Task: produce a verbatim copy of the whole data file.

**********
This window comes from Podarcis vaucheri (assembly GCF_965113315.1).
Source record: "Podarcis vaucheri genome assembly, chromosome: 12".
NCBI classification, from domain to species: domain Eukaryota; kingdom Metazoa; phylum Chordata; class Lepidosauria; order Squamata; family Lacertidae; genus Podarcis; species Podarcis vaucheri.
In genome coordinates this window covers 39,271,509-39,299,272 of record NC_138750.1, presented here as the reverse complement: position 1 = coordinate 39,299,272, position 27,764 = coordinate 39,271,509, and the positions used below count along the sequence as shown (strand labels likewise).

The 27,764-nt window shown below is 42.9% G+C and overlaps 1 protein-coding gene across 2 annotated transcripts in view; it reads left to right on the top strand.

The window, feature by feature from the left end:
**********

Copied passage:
This window comes from Podarcis vaucheri (assembly GCF_965113315.1).
Source record: "Podarcis vaucheri genome assembly, chromosome: 12".
NCBI classification, from domain to species: domain Eukaryota; kingdom Metazoa; phylum Chordata; class Lepidosauria; order Squamata; family Lacertidae; genus Podarcis; species Podarcis vaucheri.
In genome coordinates this window covers 39,271,509-39,299,272 of record NC_138750.1, presented here as the reverse complement: position 1 = coordinate 39,299,272, position 27,764 = coordinate 39,271,509, and the positions used below count along the sequence as shown (strand labels likewise).

The 27,764-nt window shown below is 42.9% G+C and overlaps 1 protein-coding gene across 2 annotated transcripts in view; it reads left to right on the top strand.

The window, feature by feature from the left end: